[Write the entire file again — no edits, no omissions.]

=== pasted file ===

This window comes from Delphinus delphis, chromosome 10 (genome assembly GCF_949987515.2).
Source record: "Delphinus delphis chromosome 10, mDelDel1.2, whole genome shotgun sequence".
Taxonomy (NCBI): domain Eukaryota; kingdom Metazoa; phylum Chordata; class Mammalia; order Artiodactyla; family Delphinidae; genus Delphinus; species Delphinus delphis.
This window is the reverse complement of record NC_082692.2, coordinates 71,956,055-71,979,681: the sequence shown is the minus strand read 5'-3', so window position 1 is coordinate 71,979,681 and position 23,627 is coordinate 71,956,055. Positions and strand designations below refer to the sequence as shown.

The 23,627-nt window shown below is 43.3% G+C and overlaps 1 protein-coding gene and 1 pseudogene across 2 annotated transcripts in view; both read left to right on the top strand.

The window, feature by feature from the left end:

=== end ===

This window comes from Delphinus delphis, chromosome 10 (genome assembly GCF_949987515.2).
Source record: "Delphinus delphis chromosome 10, mDelDel1.2, whole genome shotgun sequence".
Taxonomy (NCBI): domain Eukaryota; kingdom Metazoa; phylum Chordata; class Mammalia; order Artiodactyla; family Delphinidae; genus Delphinus; species Delphinus delphis.
This window is the reverse complement of record NC_082692.2, coordinates 71,956,055-71,979,681: the sequence shown is the minus strand read 5'-3', so window position 1 is coordinate 71,979,681 and position 23,627 is coordinate 71,956,055. Positions and strand designations below refer to the sequence as shown.

The 23,627-nt window shown below is 43.3% G+C and overlaps 1 protein-coding gene and 1 pseudogene across 2 annotated transcripts in view; both read left to right on the top strand.

The window, feature by feature from the left end: